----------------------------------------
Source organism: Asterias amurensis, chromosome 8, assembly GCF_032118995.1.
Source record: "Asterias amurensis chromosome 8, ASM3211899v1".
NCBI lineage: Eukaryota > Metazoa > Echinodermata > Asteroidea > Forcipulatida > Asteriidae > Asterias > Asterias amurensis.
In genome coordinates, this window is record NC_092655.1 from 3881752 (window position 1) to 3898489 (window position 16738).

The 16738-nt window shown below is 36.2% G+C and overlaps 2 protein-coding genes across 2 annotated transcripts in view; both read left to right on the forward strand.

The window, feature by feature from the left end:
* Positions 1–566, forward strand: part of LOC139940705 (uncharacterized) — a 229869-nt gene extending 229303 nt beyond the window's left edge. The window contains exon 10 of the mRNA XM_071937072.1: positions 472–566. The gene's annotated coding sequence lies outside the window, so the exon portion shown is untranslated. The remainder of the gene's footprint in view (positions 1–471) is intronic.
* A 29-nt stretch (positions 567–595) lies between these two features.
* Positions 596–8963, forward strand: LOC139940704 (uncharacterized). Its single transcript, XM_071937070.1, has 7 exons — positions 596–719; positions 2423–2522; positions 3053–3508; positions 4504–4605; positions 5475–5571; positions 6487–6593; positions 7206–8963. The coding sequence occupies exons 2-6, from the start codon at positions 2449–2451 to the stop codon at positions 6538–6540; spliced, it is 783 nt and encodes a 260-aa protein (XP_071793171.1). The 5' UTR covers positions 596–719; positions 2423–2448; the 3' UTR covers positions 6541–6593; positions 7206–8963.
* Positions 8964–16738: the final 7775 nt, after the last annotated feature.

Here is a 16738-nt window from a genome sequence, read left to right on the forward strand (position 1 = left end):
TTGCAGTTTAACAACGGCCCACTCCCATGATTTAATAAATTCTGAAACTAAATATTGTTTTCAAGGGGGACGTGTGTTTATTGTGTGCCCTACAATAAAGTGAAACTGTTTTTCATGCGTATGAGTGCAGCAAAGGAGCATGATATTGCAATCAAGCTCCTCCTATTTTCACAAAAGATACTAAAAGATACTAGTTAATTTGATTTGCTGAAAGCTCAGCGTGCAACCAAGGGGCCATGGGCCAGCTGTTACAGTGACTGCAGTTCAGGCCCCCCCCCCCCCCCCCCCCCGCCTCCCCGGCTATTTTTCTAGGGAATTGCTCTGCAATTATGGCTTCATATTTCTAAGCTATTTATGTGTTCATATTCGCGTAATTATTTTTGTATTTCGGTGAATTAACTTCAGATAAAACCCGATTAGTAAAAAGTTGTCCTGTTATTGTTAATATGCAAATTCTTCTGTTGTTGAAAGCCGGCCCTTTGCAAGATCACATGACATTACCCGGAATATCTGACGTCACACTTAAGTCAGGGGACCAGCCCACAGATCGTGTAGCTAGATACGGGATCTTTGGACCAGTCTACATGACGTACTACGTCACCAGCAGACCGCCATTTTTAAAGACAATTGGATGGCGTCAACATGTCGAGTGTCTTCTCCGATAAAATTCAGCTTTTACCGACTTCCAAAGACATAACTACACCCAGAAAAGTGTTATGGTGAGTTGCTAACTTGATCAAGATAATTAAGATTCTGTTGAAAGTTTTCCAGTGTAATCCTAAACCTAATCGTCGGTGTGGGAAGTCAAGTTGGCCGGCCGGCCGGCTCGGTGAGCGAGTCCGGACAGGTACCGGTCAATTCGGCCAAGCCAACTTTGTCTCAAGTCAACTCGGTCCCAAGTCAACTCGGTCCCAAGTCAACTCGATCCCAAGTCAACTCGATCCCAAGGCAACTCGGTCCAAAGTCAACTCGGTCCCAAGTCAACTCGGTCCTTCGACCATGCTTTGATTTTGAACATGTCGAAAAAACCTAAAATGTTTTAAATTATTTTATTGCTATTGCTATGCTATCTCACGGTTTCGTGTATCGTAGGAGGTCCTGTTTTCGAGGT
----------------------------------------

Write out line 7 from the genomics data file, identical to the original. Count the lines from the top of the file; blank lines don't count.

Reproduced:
* Positions 1–566, forward strand: part of LOC139940705 (uncharacterized) — a 229869-nt gene extending 229303 nt beyond the window's left edge. The window contains exon 10 of the mRNA XM_071937072.1: positions 472–566. The gene's annotated coding sequence lies outside the window, so the exon portion shown is untranslated. The remainder of the gene's footprint in view (positions 1–471) is intronic.